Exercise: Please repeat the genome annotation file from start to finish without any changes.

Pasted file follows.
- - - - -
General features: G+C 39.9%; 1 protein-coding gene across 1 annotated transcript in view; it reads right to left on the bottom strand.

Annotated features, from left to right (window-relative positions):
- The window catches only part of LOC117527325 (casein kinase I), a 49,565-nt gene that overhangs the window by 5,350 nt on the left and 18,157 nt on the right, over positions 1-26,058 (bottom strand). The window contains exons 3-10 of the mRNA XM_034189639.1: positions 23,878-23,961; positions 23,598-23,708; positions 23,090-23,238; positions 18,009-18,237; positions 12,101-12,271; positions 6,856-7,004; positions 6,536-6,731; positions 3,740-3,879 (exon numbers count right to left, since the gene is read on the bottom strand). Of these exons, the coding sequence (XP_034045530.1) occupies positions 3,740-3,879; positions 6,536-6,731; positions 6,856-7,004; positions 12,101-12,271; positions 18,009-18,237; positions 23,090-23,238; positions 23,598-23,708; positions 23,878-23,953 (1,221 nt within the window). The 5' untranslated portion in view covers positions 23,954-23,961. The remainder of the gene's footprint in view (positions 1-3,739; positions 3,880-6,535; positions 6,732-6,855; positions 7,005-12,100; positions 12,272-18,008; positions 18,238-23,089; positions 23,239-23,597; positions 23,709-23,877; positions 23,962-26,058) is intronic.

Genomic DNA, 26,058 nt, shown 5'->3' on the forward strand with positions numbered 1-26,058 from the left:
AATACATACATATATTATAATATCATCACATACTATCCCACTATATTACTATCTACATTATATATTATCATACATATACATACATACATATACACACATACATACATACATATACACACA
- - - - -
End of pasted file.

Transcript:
General features: G+C 39.9%; 1 protein-coding gene across 1 annotated transcript in view; it reads right to left on the bottom strand.

Annotated features, from left to right (window-relative positions):
- The window catches only part of LOC117527325 (casein kinase I), a 49,565-nt gene that overhangs the window by 5,350 nt on the left and 18,157 nt on the right, over positions 1-26,058 (bottom strand). The window contains exons 3-10 of the mRNA XM_034189639.1: positions 23,878-23,961; positions 23,598-23,708; positions 23,090-23,238; positions 18,009-18,237; positions 12,101-12,271; positions 6,856-7,004; positions 6,536-6,731; positions 3,740-3,879 (exon numbers count right to left, since the gene is read on the bottom strand). Of these exons, the coding sequence (XP_034045530.1) occupies positions 3,740-3,879; positions 6,536-6,731; positions 6,856-7,004; positions 12,101-12,271; positions 18,009-18,237; positions 23,090-23,238; positions 23,598-23,708; positions 23,878-23,953 (1,221 nt within the window). The 5' untranslated portion in view covers positions 23,954-23,961. The remainder of the gene's footprint in view (positions 1-3,739; positions 3,880-6,535; positions 6,732-6,855; positions 7,005-12,100; positions 12,272-18,008; positions 18,238-23,089; positions 23,239-23,597; positions 23,709-23,877; positions 23,962-26,058) is intronic.

Genomic DNA, 26,058 nt, shown 5'->3' on the forward strand with positions numbered 1-26,058 from the left:
AATACATACATATATTATAATATCATCACATACTATCCCACTATATTACTATCTACATTATATATTATCATACATATACATACATACATATACACACATACATACATACATATACACACA